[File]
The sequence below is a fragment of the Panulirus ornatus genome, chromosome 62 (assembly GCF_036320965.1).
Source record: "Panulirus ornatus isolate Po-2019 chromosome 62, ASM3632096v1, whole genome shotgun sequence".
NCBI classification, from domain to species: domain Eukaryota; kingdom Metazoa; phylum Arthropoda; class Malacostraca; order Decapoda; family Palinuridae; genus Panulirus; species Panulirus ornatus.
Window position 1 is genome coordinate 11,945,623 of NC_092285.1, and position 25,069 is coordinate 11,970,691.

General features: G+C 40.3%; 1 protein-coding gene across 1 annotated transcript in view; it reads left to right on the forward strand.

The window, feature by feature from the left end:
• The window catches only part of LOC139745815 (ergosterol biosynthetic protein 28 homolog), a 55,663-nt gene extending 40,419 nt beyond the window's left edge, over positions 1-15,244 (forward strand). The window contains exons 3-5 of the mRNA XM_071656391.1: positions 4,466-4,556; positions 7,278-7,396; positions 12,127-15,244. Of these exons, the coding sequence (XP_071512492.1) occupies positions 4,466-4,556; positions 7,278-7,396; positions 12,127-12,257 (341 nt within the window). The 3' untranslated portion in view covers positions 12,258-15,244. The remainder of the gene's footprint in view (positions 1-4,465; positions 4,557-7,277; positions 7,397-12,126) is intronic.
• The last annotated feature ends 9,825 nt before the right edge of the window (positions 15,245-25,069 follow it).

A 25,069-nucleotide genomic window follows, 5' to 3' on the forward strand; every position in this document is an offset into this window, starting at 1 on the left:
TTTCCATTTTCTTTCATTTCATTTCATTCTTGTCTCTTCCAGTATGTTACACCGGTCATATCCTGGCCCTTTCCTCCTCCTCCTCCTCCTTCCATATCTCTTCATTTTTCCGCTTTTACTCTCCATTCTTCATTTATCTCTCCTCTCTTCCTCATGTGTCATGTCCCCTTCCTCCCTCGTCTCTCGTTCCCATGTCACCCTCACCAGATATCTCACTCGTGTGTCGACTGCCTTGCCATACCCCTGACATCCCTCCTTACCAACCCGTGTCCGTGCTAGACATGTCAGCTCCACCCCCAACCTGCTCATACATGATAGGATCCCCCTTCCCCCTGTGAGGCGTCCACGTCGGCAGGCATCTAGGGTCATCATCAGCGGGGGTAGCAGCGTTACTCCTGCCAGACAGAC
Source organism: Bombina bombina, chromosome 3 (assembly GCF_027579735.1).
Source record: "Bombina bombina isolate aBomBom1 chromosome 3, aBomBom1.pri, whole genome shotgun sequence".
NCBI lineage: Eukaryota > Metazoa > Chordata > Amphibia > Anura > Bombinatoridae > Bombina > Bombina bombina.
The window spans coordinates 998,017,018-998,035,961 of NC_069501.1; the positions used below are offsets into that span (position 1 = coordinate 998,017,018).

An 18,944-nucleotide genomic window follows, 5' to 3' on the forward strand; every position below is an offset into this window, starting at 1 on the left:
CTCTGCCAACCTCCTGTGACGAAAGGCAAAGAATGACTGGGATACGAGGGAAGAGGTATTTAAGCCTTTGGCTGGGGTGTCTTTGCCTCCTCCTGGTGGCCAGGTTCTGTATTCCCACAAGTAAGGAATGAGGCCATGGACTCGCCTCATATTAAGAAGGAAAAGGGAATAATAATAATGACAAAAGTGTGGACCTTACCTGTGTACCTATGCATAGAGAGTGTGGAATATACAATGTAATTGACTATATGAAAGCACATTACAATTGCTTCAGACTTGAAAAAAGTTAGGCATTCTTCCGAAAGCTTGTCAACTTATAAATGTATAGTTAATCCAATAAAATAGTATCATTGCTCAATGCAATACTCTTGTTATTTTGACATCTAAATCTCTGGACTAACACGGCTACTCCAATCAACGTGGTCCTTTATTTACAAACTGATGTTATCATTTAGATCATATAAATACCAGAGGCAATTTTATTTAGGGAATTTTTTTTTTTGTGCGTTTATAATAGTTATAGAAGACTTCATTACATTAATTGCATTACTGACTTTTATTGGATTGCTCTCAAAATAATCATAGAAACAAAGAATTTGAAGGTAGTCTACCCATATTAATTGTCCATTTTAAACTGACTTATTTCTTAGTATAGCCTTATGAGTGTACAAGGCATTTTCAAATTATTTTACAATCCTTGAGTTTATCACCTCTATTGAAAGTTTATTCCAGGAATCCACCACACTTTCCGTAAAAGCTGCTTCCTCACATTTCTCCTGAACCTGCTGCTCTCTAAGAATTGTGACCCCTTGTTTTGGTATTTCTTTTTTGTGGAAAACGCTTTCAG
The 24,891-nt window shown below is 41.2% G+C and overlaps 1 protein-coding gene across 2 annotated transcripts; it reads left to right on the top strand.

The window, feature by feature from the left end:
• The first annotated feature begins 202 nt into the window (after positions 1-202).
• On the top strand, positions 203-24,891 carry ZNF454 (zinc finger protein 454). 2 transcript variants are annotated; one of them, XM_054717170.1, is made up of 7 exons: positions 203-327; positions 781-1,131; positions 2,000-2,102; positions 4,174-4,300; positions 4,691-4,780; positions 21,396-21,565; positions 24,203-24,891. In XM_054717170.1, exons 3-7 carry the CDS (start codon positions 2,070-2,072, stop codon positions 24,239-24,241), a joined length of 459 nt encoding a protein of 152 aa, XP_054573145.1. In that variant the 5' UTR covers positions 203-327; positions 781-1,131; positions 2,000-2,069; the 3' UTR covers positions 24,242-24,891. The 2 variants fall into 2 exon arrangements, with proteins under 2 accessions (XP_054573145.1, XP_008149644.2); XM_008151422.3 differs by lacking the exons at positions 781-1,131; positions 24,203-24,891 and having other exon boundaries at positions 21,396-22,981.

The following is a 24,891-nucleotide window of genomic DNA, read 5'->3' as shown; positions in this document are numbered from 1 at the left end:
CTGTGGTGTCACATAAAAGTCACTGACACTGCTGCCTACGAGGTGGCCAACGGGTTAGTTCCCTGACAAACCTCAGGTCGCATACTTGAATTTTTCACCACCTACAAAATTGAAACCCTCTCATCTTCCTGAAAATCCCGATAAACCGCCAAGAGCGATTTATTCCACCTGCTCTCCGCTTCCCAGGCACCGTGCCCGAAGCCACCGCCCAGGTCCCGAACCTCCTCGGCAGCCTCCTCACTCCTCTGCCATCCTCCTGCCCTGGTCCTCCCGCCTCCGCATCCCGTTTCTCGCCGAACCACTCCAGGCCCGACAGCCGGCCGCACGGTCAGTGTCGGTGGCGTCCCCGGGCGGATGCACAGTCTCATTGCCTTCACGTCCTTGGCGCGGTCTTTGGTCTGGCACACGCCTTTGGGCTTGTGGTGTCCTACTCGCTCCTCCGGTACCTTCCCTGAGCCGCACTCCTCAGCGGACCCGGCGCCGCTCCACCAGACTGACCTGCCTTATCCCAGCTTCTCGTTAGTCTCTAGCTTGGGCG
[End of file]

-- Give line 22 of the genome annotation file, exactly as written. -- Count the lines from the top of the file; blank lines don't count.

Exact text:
CTGTGGTGTCACATAAAAGTCACTGACACTGCTGCCTACGAGGTGGCCAACGGGTTAGTTCCCTGACAAACCTCAGGTCGCATACTTGAATTTTTCACCACCTACAAAATTGAAACCCTCTCATCTTCCTGAAAATCCCGATAAACCGCCAAGAGCGATTTATTCCACCTGCTCTCCGCTTCCCAGGCACCGTGCCCGAAGCCACCGCCCAGGTCCCGAACCTCCTCGGCAGCCTCCTCACTCCTCTGCCATCCTCCTGCCCTGGTCCTCCCGCCTCCGCATCCCGTTTCTCGCCGAACCACTCCAGGCCCGACAGCCGGCCGCACGGTCAGTGTCGGTGGCGTCCCCGGGCGGATGCACAGTCTCATTGCCTTCACGTCCTTGGCGCGGTCTTTGGTCTGGCACACGCCTTTGGGCTTGTGGTGTCCTACTCGCTCCTCCGGTACCTTCCCTGAGCCGCACTCCTCAGCGGACCCGGCGCCGCTCCACCAGACTGACCTGCCTTATCCCAGCTTCTCGTTAGTCTCTAGCTTGGGCG